The price of #2 heating oil needs to change. The price needs to drop to below what one gallon of gasoline sells for. Maybe your office is not aware that #2 heating oil is used for many Americans to heat their homes. I am quite sure someone already told you, but I hope it is not a surprise to you, Sir! I have a bill from 1998; #2 oil was 65.9 cents a gallon.
What happened? Did you think we forgot about 10 years ago prices?
I am asking you, Sir, to start in motion a bill to be passed in Washington ASAP to lower the price of #2 heating oil to the American people. This is not a lot to ask, and maybe you won't be able to do it soon, however I will be waiting and watching, and I am sure the press will also, for you to at least try.
The colder it gets in America, the higher the price goes, and that’s wrong. Americans are hurting, trying to pay bills just to keep their homes. Food. Drugs. Lights. The interest on credit cards also need to be addressed. One second late, and bye bye good credit.
America is bigger than that. I know you are, also.
Thank You Sir!
Peter A. Seman
We Need Your Input
Let me start this letter by stating that I am a member of the Susquehanna Borough Council, but my letter does not represent the opinions of all the Susquehanna Borough Council members. Over several meetings this year, there has been discussion of banning parking on any portion of W. Main St. from 3rd Ave. west to the borough line.
We were part of a citizen-generated committee established to find a resolution to the parking problem without the residents of W. Main St. losing their parking. At a recent council meeting, several residents of W. Main St., as well as other West Hill residents attended a special council meeting in regards to advertising an ordinance to ban parking on W. Main St. They passionately objected to any parking ban. The discussion with the council was lengthily.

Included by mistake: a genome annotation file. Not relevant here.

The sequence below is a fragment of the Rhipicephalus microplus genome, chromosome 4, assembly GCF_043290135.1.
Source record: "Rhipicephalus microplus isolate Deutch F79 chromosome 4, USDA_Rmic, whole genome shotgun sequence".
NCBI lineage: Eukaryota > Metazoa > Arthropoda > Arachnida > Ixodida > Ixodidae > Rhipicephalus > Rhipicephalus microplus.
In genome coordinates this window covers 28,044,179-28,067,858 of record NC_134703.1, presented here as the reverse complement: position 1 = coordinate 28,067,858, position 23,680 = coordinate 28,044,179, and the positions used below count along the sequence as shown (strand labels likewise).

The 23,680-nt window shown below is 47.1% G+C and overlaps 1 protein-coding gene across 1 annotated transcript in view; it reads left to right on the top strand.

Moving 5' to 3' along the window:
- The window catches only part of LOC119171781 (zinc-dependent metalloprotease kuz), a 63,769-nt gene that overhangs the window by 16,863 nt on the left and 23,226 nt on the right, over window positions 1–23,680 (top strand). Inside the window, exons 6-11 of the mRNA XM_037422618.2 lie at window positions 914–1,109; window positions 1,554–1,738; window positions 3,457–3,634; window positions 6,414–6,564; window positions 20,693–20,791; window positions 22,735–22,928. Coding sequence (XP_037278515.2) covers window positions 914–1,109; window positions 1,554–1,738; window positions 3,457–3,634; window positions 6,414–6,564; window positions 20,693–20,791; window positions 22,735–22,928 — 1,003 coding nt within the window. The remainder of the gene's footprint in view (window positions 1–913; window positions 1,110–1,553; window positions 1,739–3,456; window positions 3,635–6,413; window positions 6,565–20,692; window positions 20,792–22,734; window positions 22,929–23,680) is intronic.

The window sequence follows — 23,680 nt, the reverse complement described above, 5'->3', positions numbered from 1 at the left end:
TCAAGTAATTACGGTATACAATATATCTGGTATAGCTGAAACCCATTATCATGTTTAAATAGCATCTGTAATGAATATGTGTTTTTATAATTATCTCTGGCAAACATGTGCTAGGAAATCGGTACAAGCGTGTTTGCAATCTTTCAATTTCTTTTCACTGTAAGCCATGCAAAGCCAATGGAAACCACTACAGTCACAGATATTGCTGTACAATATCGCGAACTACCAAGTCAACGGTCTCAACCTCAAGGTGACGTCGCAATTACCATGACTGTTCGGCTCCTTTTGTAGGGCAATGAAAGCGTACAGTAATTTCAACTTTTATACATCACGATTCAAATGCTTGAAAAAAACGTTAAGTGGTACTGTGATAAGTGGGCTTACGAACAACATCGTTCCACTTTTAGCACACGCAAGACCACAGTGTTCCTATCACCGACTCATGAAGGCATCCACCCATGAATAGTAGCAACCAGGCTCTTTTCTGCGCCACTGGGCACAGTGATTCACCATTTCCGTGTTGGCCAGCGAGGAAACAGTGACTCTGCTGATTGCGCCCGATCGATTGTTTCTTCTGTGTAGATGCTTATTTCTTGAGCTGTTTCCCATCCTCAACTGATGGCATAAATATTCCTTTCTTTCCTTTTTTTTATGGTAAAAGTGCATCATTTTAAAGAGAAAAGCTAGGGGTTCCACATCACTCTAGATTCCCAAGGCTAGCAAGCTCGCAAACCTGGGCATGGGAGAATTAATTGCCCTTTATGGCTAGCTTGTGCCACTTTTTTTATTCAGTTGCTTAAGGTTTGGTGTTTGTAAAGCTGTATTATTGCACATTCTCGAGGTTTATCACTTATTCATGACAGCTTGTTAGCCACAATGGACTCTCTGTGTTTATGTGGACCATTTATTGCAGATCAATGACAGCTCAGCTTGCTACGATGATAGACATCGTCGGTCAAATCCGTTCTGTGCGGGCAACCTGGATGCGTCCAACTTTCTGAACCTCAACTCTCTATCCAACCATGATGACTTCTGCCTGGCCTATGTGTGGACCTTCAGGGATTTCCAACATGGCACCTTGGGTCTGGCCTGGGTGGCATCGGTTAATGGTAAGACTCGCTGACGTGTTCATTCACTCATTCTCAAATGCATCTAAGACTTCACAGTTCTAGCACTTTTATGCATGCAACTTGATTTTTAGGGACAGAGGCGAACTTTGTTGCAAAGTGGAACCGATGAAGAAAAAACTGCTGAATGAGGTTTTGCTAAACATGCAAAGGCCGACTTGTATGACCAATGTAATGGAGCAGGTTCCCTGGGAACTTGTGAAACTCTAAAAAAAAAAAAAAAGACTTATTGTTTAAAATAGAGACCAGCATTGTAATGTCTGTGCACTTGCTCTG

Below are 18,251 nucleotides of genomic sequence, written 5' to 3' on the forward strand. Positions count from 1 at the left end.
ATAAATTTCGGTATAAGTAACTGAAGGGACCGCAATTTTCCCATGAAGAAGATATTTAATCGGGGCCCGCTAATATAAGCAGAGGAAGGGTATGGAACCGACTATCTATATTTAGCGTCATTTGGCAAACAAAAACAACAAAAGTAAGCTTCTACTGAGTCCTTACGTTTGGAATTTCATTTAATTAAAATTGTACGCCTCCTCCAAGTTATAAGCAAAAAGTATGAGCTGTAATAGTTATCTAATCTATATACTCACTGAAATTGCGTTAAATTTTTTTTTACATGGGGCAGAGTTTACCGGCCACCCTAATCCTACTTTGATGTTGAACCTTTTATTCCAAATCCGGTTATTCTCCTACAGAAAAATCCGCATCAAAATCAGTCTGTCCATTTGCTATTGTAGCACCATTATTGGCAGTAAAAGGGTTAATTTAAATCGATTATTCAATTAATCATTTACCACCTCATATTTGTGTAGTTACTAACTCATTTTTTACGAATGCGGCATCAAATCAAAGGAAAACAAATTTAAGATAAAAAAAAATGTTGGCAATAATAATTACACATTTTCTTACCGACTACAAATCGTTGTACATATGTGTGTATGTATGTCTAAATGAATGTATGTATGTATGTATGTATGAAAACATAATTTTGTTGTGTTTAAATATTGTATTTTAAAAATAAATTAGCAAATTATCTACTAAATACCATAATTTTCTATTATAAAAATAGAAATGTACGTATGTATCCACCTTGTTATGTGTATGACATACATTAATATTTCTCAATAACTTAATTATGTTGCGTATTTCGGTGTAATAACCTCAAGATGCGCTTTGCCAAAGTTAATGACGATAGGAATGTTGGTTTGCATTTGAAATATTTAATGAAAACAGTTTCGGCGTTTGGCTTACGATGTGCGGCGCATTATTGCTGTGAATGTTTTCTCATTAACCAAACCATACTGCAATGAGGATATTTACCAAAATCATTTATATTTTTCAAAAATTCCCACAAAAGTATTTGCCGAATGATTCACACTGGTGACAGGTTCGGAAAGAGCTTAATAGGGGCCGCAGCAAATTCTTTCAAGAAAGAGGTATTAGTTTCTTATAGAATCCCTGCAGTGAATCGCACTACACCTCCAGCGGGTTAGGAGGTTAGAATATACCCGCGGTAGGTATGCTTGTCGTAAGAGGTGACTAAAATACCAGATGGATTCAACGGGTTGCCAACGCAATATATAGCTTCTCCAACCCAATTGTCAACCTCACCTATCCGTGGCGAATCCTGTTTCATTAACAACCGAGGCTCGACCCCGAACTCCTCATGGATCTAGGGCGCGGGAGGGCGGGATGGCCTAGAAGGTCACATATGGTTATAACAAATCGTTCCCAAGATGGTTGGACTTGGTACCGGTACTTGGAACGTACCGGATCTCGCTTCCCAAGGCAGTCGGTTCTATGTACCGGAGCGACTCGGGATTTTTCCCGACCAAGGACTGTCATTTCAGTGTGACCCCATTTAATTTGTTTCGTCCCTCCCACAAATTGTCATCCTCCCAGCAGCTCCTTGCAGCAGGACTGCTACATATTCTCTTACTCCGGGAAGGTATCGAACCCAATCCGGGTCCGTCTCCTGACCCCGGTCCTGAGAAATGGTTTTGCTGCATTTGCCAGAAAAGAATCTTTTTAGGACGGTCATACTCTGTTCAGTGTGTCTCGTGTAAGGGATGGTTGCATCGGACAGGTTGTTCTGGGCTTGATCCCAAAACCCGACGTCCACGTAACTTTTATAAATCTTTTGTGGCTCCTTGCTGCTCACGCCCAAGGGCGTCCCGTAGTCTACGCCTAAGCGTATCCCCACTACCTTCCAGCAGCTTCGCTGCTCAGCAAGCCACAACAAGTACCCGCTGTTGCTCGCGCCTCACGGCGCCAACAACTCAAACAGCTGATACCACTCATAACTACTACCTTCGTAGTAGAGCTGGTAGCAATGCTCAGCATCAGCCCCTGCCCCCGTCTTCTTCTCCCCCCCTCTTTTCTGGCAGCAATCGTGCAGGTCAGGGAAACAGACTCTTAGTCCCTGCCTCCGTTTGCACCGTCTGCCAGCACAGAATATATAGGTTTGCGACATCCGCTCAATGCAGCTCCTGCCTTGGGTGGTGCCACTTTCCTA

During the discussion, the council made reference to the liability for allowing the parking, and that all of the council members have been receiving complaints from citizens, school bus drivers and others who meet a large truck face-to-face if they do not pull over and yield the right of way.
When asked about all these complaints, was there a list compiled, and why weren’t the people who were complaining not attending any of these aforementioned meetings, this struck a note with me. They have not attended any of the meetings, and an accurate record of complaints has not been kept. So I guess what I am asking is, does the parking on W. Main St. cause a safety problem? We all know it is inconvenient if you have ever driven on W. Main St.
The purpose of this letter is not to have all of the community decide how the residents of W. Main St. park, but to establish whether a longstanding tradition of parking has now become a safety issue with the increase of traffic, especially heavy truck traffic. So as a matter of information, if any citizens have an opinion one way or the other, call the borough office Monday/Friday, 853-3235; send a letter to the borough building, 83 Erie Blvd.; or better yet, attend a borough council meeting. The council has studied the parking issues on all the borough streets, and the police department will be enforcing the parking and snow ordinances as instructed, that have not been enforced in the past few years.
David J. Scales, Sr.
Member of Council
TO THE EDITOR POLICY
Thank you, Susquehanna County Transcript